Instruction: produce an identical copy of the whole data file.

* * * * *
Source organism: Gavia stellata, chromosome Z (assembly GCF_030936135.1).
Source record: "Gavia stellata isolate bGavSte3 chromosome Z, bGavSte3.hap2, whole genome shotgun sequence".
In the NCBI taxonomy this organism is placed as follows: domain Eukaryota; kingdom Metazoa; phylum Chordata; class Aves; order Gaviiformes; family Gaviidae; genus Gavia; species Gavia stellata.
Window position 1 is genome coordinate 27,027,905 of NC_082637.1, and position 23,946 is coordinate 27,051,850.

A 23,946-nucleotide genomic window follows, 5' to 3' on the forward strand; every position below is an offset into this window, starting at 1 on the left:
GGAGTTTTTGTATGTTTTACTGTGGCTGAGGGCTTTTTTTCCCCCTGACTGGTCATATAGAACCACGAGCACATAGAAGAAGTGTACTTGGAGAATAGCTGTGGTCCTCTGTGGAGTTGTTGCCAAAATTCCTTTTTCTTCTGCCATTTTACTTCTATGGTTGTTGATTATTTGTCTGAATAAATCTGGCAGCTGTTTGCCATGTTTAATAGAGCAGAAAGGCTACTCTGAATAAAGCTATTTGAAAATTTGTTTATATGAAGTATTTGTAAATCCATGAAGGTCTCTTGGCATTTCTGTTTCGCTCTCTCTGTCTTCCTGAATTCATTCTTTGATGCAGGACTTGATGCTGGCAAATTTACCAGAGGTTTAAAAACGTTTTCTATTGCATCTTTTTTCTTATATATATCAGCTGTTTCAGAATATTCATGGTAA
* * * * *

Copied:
Source organism: Gavia stellata, chromosome Z (assembly GCF_030936135.1).
Source record: "Gavia stellata isolate bGavSte3 chromosome Z, bGavSte3.hap2, whole genome shotgun sequence".
In the NCBI taxonomy this organism is placed as follows: domain Eukaryota; kingdom Metazoa; phylum Chordata; class Aves; order Gaviiformes; family Gaviidae; genus Gavia; species Gavia stellata.
Window position 1 is genome coordinate 27,027,905 of NC_082637.1, and position 23,946 is coordinate 27,051,850.

A 23,946-nucleotide genomic window follows, 5' to 3' on the forward strand; every position below is an offset into this window, starting at 1 on the left:
GGAGTTTTTGTATGTTTTACTGTGGCTGAGGGCTTTTTTTCCCCCTGACTGGTCATATAGAACCACGAGCACATAGAAGAAGTGTACTTGGAGAATAGCTGTGGTCCTCTGTGGAGTTGTTGCCAAAATTCCTTTTTCTTCTGCCATTTTACTTCTATGGTTGTTGATTATTTGTCTGAATAAATCTGGCAGCTGTTTGCCATGTTTAATAGAGCAGAAAGGCTACTCTGAATAAAGCTATTTGAAAATTTGTTTATATGAAGTATTTGTAAATCCATGAAGGTCTCTTGGCATTTCTGTTTCGCTCTCTCTGTCTTCCTGAATTCATTCTTTGATGCAGGACTTGATGCTGGCAAATTTACCAGAGGTTTAAAAACGTTTTCTATTGCATCTTTTTTCTTATATATATCAGCTGTTTCAGAATATTCATGGTAA